The HyperTexts

Bob Zisk

Bob Zisk describes his development as a poet as follows: Once I had thoughts (bordering on plans) to become a medievalist. However, I abandoned Grimm's Law, fracturing, and their exotic comrades for some travel, a brief stint in cartography, and finally work with community-based organizations involved in neighborhood housing issues. I eventually did a few years as director of technical services for the NYC Division of Homeless Housing Development (RIP). During that time I wrote and conducted seminars for the NYC Public Development Corporation and taught intermittently for Pratt Institute Center for Community and Environmental Development. In those years I wrote some poetry and short stories. I found that writing proposals and impact assessments under insane deadlines and abominable working conditions stimulated my dalliances with my muse. However, she was not a good girl, and most of my output was trash. Lately age and the adjustments to it have entered my verse. As a kid I wrote in meter and rhyme. In college and for a time afterwards I wrote in a rhythmic free verse or in four-beat accentual lines. I also penned a few alliterative poems, then gradually drifted into accentual syllabics, where I seem to have taken up an extended residence. I remember that during a Horace seminar we had read Milton's unrhymed translation of the Pyrrha Ode (1.5). I was struck by its modernity. I also read the unrhymed verse in Campion's treatise, and Coleridge's "conversation poems," from all of which stuff like "K. P. Lynch" are descended—at least in my mind's eye.

 
 
Inscription for the Empty Pedestal of a Statue of Don Juan de Oñate at Alcalde, New Mexico

They had to call the celebrations off
Because four centuries are not enough
To scrub the memory
Of all those screams and vengeful curses
Hurled from where the ancient city perches
High on its promontory.

Among moist silage of loss the ancestors live.
Would your benignity have kept them alive?
Some scholars speculate
That there, not far from El Morro's sandstone face,
Perhaps in a flood of enduring grace,
You chopped toes, but not feet.

God knows, good slaves need both their feet
To slave and toil out here in the desert heat.
Priests promised paradise
— The usual sugared lies —
And hope, and momentary respite there,
Where brown-robed friars made hay out of their despair.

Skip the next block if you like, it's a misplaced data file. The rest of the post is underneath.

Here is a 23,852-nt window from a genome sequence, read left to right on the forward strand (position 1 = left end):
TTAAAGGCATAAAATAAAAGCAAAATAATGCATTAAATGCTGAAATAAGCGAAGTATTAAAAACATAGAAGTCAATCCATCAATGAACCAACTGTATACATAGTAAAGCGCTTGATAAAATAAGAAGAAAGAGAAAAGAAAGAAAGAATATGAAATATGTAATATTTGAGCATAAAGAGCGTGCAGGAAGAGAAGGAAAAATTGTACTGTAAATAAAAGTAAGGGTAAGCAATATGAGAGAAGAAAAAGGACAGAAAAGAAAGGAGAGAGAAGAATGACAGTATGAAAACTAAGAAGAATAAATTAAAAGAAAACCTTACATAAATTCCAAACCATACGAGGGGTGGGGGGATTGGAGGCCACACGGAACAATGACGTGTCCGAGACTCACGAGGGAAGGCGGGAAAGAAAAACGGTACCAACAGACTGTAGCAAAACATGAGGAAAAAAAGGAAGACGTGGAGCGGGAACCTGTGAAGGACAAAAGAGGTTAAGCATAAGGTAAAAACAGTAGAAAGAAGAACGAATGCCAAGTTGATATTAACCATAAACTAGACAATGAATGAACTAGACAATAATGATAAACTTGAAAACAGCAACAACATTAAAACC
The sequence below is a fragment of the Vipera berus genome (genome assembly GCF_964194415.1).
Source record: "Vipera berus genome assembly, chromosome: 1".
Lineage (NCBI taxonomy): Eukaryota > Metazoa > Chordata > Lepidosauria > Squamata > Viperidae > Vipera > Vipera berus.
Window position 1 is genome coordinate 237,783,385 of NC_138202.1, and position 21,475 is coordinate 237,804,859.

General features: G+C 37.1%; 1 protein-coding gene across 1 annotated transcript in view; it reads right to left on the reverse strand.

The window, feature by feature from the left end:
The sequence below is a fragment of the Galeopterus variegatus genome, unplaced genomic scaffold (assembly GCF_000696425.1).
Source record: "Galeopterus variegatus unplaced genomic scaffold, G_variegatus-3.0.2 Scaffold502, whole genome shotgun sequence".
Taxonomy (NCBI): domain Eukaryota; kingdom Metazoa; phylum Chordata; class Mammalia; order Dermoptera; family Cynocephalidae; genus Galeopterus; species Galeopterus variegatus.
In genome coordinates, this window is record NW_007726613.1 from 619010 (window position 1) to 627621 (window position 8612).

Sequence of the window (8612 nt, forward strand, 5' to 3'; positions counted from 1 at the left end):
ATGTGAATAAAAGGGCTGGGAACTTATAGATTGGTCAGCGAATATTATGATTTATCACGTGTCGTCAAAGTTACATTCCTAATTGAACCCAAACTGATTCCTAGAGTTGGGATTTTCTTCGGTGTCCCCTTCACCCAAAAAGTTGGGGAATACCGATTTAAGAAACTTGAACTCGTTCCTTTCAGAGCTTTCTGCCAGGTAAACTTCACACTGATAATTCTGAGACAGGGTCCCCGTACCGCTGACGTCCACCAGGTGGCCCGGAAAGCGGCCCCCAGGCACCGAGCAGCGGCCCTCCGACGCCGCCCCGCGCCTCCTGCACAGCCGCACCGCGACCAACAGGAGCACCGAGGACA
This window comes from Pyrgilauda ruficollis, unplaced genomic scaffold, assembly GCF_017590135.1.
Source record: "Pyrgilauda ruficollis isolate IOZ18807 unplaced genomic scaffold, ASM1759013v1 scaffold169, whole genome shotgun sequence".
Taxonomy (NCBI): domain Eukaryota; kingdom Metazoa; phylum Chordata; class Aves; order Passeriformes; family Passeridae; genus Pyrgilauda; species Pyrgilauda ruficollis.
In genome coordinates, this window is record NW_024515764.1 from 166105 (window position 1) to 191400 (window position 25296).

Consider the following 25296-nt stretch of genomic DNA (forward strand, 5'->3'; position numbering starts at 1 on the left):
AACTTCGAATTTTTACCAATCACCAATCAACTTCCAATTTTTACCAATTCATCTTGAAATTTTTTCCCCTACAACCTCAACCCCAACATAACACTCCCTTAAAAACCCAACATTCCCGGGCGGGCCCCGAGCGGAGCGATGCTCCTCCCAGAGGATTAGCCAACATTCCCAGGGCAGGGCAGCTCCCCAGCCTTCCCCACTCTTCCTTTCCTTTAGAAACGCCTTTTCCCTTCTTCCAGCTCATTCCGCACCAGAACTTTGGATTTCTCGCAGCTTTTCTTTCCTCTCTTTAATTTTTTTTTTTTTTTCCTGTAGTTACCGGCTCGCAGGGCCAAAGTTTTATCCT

But the descendants tell a murkier tale,
Of murder, rape, and maimed
Young men who once had dreamed
Of marriage and harvests that would never fail.

Your scapegoats were aged twenty-five or more
No longer would they tread
Those cinctures of arid streambed
That crisscross our desert floor.

Their sisters were uprooted from their homes,
Exiled to rich estates
And strange novitiates
Where starched nuns sheared their hair and veiled their wombs.

At Acoma you left eight hundred dead
When you let loose a fiery cannonade.
You pillaged as men screamed and women cried.
You hacked off bare feet while bald Franciscans prayed.
So now the wheel has made another turn.
And circling fortune unfolds a newer scene.

At Alcalde your bronze stood tall, Don Juan,
With you on your great warhorse. But fate had
Turned against you in the morning sun:
By starlight your right foot had been amputated,
A slight installment toward settling the score
Against Oñate the grand Conquistador.

——————

Author's Notes:

Inscription for the Empty Pedestal of a Statue of Don Juan de Oñate in Alcalde, New Mexico: Don Juan de Oñate, a controversial figure in New Mexico history, had been honored in the 1980s with a bronze statue of him on a horse.

They had to call the celebration off: In 2020 the statue of Don Juan was removed for fear of vandalism.

Among moist silage of loss the ancestors live.
Would your benignity have kept them alive?
Some scholars speculate
That there, not far from El Morro's sandstone face,
Perhaps in a flood of enduring grace,
You chopped toes, but not feet.

God knows, good slaves need both their feet
To slave and toil out here in the desert heat...: The Acoma people raised corn and other crops for personal consumption and trade. Some Oñate supporters, have suggested that he might not have cut off the feet of men twenty-five and over, only their toes so they would still be able to do forced labor. His diary says he cut off las puntas del pie, the tips of the feet, i.e., the toes. Acoma oral history disagrees with this. El Morro, also known as Inscription Rock, is a large sandstone formation at an oasis not far from Acoma. The rock contains pre-Columbian pictographs and numerous inscriptions, including one in a fine engraving hand left by a soldier in the U.S. Camel Corp.

Oñate, according to the Acoma oral account, singled men twenty-five and older for maiming. Survivors twelve and older were sentenced to twenty years of slavery. The Acoma account attributes the start of hostilities to shameful advances toward the Acoma women.